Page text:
Google’s takeover of Motorola Mobility
The battle in the mobile industry takes an unexpected turn
Aug 20th 2011 | from the print edition
WHEN smartphones were still young and computing tablets not yet born, some analysts predicted that the market for mobile devices would sooner or later look much like that for personal computers (PCs): there would be a clear division of labour and intellectual property between makers of hardware and software; a dominant operating system would emerge; and Apple would again become a niche player.
If proof is still needed, Google’s takeover of Motorola Mobility is the strongest sign yet that this will not come to pass, at least in the near future. On the contrary, the mobile-device industry will bear a closer resemblance to its other parent: the market for old-fashioned, voice-only handsets.
Start with intellectual property. In contrast with PC makers, firms in the telecoms industry have long fought over patents. If such disputes are even more common over today’s mobile devices (see article), it is because they are exceedingly complex and based on intellectual property from many different industries.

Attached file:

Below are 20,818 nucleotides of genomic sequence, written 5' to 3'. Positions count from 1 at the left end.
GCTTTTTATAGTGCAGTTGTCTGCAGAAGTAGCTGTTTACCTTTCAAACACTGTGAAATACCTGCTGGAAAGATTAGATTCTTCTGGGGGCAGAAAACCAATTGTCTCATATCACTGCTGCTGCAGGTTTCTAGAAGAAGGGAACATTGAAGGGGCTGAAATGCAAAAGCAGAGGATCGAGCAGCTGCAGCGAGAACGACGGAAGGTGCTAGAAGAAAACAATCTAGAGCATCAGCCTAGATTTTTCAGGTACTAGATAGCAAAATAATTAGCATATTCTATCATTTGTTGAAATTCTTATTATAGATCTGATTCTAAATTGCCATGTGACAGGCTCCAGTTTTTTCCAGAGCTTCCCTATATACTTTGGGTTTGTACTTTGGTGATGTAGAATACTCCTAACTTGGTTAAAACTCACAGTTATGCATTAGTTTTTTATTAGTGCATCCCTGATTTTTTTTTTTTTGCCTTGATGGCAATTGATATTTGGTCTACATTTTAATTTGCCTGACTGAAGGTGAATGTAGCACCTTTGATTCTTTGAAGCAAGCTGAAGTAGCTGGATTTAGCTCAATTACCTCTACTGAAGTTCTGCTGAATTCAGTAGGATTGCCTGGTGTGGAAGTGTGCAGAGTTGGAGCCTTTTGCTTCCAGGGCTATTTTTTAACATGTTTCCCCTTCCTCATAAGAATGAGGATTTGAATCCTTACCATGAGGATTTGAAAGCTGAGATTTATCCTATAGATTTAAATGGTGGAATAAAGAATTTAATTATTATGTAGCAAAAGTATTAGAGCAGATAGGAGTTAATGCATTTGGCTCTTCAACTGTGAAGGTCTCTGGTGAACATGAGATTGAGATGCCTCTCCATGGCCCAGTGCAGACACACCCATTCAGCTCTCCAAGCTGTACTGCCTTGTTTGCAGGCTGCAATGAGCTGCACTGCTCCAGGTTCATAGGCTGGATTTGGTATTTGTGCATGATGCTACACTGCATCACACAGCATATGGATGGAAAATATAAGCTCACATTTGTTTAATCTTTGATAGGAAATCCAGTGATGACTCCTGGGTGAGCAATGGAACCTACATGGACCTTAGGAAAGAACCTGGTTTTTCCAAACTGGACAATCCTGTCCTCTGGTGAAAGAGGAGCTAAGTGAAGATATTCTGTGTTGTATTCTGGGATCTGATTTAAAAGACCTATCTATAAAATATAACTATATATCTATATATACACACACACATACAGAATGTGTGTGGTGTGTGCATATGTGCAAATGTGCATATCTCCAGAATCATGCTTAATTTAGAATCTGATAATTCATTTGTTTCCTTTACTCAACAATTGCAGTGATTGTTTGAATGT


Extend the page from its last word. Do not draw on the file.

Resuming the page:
Gaining control of Motorola’s big patent portfolio will provide Google with ammunition in the ongoing battle between mobile platforms. Android, Google’s operating system for smartphones and other devices, has taken the world by storm. Its global market share is approaching 50% (see chart). Yet Apple and Microsoft have found a way to slow down, and even benefit from Android’s advance: going after makers of smartphones running Android for patent infringements.